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[60 Mont. 317.]

that the defendant committed the crime, and the court did not err in denying the challenges. (Sec. 9264, Rev. Codes; State v. Howard, 30 Mont. 518, 77 Pac. 50; State v. Haworth, 24 Utah, 398, 68 Pac. 155, 158; State v. Hoerr, 88 Kan. 573, 129 Pac. 153, 156; State v. Ware, 59 Wash. 526, 109 Pac. 359; People v. Foglesong, 116 Mich. 556, 74 N. W. 730.)

By assignment No. 16, the defendant claims that "the court [9] erred in receiving the verdict in the absence of the defendant." The clerk's minutes of April 2, 1920, contain the statement: "This day the trial of this case being resumed, each party being present represented by counsel as before, and the jury being present." It is then recited that rebuttal testimony was heard, the jury were instructed, the cause was argued, the jury retired, and later returned in open court and submitted their verdict, which was filed and read by the clerk in open court. There is not any statement directly or indirectly, or any inference that any adjournment of court was had from the time it convened to resume the trial on that date and the filing and reading of the verdict returned by the jury. The question presented by the assignment is: "Does the record sufficiently show that the defendant was present at the time the verdict was received?" This question, under a similar record, has heretofore been considered and determined by this court adversely to the contention of the appellant herein, in which it was held that, construed fairly, this language must be held to mean that the defendant was present at the time the verdict was received. (State v. Hall, 55 Mont. 182, 187, 175 Pac. 267.) The decision in the Hall Case is supported by the great weight of authorities, some of which we here cite: People v. Holmes, 118 Cal. 444, 50 Pac. 675; Sewell v. People, 189 Ill. 174, 59 N. E. 583; Feddern v. State, 79 Neb. 651, 113 N. W. 127; State v. Beedle (Mo.), 180 S. W. 888; Hughes v. State, 109 Wis. 397, 85 N. W. 333, 336; Kraimer v. State, 117 Wis. 350, 93 N. W. 1097; State v. Starr et ux., 52 La. Ann. 610, 26 South. 998; 17 C. J. 219.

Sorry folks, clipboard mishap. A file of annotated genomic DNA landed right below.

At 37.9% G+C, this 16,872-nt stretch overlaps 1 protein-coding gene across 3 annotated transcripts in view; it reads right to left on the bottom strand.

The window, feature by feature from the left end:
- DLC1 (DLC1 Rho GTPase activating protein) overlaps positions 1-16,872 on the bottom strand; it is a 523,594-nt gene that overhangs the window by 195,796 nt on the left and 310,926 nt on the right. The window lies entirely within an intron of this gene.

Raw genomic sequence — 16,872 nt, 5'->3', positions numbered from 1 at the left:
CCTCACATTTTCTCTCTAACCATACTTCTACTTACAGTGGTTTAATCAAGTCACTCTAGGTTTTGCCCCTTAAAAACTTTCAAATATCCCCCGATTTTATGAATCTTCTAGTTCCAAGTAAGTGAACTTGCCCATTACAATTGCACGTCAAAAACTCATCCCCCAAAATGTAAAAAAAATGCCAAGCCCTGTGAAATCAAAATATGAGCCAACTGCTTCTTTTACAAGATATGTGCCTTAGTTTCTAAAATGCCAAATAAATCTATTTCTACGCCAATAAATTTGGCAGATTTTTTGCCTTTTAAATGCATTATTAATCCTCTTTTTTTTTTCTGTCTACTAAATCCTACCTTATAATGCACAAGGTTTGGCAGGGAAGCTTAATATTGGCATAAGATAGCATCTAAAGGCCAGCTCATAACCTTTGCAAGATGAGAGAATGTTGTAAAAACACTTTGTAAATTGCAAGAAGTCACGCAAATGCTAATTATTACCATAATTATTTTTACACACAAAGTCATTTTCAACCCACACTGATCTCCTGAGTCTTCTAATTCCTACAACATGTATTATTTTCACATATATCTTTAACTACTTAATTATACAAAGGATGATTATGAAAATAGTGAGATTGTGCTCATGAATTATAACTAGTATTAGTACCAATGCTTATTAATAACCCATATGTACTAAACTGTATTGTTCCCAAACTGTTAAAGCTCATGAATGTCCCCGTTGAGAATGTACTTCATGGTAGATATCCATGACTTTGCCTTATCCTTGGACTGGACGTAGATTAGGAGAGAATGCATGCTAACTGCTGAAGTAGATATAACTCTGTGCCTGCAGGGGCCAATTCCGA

We find no error in this record, and recommend that the judgment and order appealed from be affirmed.

PER CURIAM: For the reasons given in the foregoing opinion, the judgment and order appealed from are affirmed.



(Submitted June 3, 1921. Decided June 20, 1921.)
[199 Pac. 266.]

Criminal Law Murder-Evidence-Admissibility-Appeal and
Error-Instructions-When Review Unauthorized.

Appeal and Error-Instructions-When Review Unauthorized.

1. Where defendant, through his attorney, at the settlement of the instructions, stated that he had no objections to them, assignments based on alleged error in them cannot be considered on appeal. Murder Conversation in Presence of Defendant-Identification-Evidence -Sufficiency.

2. Testimony as to a conversation had in the presence of defendant, a Greek, with others engaged with him in the commission of the homicide of which he was convicted was admissible though the witness was unable to positively identify defendant as having been present, merely referring to him as a Greek, where the identification was made complete by other testimony, including that of defendant, who understood the English language.